Earlier bird migrations and leaf unfolding
Poleward shifts in the ranges of various plant and animal species
Shifts in the ranges and numbers of ocean species near the poles
Earlier migrations of fish in rivers
Earlier and increased peaks in spring run-off from glacier- and snow-fed rivers
Warming of lakes and rivers
More and bigger glacial lakes
Melting permafrost

Medium confidence effects (50% chance of being true) observed in the Northern Hemisphere include:

Earlier spring planting of crops
Increases in forest fires and pest damage to forests
Heat-related deaths in Europe, spread of disease in some areas, and changes in allergenic pollen
Hunting and travel by humans over Arctic snow and ice

Future impacts
This is where the IPCC report gets very sobering. Keep in mind that the predicted future impacts may be understated, given the cautious nature of scientists--and the fact that the final version was edited by government officials, who changed the original conclusions of the scientists. I'll present just of few of the more mind-boggling impacts (in blue, with my comments in black), and leave the rest for the interested reader to discover:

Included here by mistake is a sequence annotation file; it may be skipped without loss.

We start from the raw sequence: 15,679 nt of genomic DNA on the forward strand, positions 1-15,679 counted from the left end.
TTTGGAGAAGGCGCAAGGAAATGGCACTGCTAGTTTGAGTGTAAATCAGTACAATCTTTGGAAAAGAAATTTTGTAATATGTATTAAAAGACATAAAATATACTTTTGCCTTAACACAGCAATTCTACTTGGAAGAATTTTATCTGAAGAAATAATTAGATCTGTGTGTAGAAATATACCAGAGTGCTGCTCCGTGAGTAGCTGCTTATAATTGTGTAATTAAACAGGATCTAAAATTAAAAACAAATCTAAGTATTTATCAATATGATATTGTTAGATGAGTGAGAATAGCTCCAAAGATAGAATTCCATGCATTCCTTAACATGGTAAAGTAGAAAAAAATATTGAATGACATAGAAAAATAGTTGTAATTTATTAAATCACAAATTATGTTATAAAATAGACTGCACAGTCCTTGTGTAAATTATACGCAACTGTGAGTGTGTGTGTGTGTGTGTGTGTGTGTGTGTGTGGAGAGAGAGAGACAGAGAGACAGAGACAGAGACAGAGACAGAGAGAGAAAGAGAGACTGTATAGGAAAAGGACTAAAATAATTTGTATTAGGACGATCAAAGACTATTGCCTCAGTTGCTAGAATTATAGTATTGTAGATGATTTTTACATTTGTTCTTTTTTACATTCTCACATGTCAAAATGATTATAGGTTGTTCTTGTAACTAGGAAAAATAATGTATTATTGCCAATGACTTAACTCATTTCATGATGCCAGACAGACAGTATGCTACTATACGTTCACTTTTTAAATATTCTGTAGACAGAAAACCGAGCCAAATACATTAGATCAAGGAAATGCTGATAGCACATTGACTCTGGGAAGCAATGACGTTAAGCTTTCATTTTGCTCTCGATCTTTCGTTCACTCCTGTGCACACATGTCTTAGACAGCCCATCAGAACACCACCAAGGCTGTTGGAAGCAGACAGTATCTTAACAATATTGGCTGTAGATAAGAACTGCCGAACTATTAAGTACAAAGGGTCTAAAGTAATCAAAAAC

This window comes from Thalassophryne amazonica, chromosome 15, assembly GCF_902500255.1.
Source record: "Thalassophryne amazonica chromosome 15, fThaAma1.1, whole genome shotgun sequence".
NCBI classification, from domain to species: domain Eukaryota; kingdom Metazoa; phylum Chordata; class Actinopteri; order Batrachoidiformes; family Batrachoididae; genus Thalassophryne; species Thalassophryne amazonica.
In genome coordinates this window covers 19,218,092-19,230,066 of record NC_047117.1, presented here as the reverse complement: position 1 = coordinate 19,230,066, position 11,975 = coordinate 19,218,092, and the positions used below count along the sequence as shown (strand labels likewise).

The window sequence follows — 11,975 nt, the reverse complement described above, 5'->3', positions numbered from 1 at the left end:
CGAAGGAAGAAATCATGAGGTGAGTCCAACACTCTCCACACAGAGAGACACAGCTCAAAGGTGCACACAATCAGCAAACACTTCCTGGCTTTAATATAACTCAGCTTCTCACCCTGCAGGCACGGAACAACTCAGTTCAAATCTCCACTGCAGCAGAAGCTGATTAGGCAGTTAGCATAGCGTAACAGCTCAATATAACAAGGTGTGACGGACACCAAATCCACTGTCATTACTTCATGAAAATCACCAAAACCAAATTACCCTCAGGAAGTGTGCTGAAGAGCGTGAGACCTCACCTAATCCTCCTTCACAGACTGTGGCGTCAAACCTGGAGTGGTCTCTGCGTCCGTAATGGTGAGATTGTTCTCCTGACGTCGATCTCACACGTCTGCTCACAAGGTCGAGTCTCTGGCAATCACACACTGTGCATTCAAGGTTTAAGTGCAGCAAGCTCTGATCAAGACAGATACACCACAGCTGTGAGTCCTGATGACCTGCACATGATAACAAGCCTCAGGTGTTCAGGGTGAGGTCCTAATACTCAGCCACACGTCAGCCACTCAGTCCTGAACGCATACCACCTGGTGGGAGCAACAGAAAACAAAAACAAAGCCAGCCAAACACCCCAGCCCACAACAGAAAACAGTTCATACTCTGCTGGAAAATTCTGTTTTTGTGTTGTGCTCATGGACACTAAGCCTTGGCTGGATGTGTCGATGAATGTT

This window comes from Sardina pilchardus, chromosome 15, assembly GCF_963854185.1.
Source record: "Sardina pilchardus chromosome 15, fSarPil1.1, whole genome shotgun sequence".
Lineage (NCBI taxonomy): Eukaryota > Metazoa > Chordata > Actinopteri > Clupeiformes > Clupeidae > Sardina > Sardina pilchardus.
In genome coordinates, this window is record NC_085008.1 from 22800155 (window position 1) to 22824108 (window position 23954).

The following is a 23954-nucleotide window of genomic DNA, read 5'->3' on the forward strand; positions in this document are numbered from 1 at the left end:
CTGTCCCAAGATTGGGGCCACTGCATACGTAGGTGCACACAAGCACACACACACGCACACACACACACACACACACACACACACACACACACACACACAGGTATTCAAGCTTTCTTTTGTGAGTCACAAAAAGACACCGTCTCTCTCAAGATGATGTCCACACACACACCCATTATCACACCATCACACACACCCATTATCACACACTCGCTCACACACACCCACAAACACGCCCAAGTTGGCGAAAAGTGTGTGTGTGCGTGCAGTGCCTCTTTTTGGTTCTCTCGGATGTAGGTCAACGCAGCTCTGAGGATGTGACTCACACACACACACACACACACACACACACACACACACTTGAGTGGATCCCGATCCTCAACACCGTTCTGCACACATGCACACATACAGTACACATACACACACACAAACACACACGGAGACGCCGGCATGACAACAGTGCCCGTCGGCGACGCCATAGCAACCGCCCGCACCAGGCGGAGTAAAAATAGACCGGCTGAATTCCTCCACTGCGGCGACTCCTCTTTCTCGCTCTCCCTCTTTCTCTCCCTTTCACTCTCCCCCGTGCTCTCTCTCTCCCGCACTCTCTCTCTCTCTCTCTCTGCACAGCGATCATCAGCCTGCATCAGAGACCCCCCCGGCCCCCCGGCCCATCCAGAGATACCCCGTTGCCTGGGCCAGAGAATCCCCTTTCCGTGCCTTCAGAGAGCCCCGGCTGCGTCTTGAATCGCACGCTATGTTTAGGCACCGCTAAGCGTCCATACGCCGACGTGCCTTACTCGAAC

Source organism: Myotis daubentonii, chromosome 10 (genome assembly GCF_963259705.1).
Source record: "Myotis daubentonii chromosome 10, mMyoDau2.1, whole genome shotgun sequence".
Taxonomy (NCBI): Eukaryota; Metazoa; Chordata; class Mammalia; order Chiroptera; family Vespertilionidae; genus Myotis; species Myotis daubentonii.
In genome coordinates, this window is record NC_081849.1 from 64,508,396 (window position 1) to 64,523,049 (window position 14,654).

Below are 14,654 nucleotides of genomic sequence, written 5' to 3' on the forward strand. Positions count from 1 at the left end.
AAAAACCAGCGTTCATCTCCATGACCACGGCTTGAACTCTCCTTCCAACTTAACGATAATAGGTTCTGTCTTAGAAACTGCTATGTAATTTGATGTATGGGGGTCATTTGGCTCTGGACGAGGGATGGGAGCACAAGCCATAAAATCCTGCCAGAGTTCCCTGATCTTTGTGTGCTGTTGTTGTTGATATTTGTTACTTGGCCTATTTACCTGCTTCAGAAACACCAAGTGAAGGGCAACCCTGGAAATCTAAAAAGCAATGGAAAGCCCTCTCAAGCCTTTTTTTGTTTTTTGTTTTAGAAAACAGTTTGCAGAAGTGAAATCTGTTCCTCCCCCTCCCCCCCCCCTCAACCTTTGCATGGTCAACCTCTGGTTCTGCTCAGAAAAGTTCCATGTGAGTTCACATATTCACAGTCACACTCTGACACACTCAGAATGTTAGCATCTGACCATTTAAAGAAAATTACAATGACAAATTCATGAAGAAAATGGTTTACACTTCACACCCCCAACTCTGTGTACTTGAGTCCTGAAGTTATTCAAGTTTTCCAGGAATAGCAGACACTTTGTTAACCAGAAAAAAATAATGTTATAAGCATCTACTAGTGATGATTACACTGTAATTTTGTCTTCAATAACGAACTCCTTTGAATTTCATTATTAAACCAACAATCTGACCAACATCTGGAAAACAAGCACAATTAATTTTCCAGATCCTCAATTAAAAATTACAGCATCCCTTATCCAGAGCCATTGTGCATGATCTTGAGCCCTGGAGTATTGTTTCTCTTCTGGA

The resilience of many ecosystems is likely to be exceeded this century by an unprecedented combination of climate change, associated disturbances (e.g., flooding, drought, wildfire, insects, ocean acidification), and other global change drivers (e.g., land use change, pollution, over-exploitation of resources) (high confidence).
In other words, some ecosystems will collapse, putting the people who depend on these ecosystems in grave peril.
Many millions more people are projected to be flooded every year due to sea-level rise by the 2080s. Those densely-populated and low-lying areas where adaptive capacity is relatively low, and which already face other challenges such as tropical storms or local coastal subsidence, are especially at risk. The numbers affected will be largest in the mega-deltas of Asia and Africa while small islands are especially vulnerable (very high confidence).
Expect damage and human suffering from hurricanes to greatly increase in coming decades, thanks to higher seas levels.
There is medium confidence that at least partial deglaciation of the Greenland ice sheet, and possibly the West Antarctic ice sheet, would occur over a period of time ranging from centuries to millennia for a global average temperature increase of 1-4 �C (relative to 1990-2000), causing a contribution to sea level rise of 4-6 m or more.